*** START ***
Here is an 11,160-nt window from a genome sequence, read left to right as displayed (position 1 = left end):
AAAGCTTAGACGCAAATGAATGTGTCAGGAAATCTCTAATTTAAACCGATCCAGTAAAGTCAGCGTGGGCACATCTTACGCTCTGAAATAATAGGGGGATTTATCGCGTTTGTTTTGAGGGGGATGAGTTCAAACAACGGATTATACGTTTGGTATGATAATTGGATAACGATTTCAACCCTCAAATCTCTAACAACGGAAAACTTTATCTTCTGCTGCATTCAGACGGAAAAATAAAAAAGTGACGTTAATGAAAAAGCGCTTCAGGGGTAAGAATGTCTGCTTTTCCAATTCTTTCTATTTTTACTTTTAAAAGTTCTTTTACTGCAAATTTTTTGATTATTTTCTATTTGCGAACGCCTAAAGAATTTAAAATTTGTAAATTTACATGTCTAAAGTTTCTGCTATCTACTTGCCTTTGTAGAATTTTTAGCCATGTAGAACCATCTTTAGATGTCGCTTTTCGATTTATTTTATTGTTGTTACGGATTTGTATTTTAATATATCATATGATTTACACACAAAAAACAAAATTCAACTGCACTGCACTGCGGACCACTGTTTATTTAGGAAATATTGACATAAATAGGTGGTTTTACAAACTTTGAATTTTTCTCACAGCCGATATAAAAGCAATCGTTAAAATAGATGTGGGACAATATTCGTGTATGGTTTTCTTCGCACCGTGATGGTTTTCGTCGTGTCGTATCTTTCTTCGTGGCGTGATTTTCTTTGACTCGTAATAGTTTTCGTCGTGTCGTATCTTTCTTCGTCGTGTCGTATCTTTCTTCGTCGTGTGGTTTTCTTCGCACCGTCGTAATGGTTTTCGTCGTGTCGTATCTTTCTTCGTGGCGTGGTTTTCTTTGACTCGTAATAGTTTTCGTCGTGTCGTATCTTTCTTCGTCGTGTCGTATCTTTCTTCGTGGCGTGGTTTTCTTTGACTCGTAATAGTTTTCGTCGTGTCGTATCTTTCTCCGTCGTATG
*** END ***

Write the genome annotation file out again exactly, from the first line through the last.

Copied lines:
Here is an 11,160-nt window from a genome sequence, read left to right as displayed (position 1 = left end):
AAAGCTTAGACGCAAATGAATGTGTCAGGAAATCTCTAATTTAAACCGATCCAGTAAAGTCAGCGTGGGCACATCTTACGCTCTGAAATAATAGGGGGATTTATCGCGTTTGTTTTGAGGGGGATGAGTTCAAACAACGGATTATACGTTTGGTATGATAATTGGATAACGATTTCAACCCTCAAATCTCTAACAACGGAAAACTTTATCTTCTGCTGCATTCAGACGGAAAAATAAAAAAGTGACGTTAATGAAAAAGCGCTTCAGGGGTAAGAATGTCTGCTTTTCCAATTCTTTCTATTTTTACTTTTAAAAGTTCTTTTACTGCAAATTTTTTGATTATTTTCTATTTGCGAACGCCTAAAGAATTTAAAATTTGTAAATTTACATGTCTAAAGTTTCTGCTATCTACTTGCCTTTGTAGAATTTTTAGCCATGTAGAACCATCTTTAGATGTCGCTTTTCGATTTATTTTATTGTTGTTACGGATTTGTATTTTAATATATCATATGATTTACACACAAAAAACAAAATTCAACTGCACTGCACTGCGGACCACTGTTTATTTAGGAAATATTGACATAAATAGGTGGTTTTACAAACTTTGAATTTTTCTCACAGCCGATATAAAAGCAATCGTTAAAATAGATGTGGGACAATATTCGTGTATGGTTTTCTTCGCACCGTGATGGTTTTCGTCGTGTCGTATCTTTCTTCGTGGCGTGATTTTCTTTGACTCGTAATAGTTTTCGTCGTGTCGTATCTTTCTTCGTCGTGTCGTATCTTTCTTCGTCGTGTGGTTTTCTTCGCACCGTCGTAATGGTTTTCGTCGTGTCGTATCTTTCTTCGTGGCGTGGTTTTCTTTGACTCGTAATAGTTTTCGTCGTGTCGTATCTTTCTTCGTCGTGTCGTATCTTTCTTCGTGGCGTGGTTTTCTTTGACTCGTAATAGTTTTCGTCGTGTCGTATCTTTCTCCGTCGTATG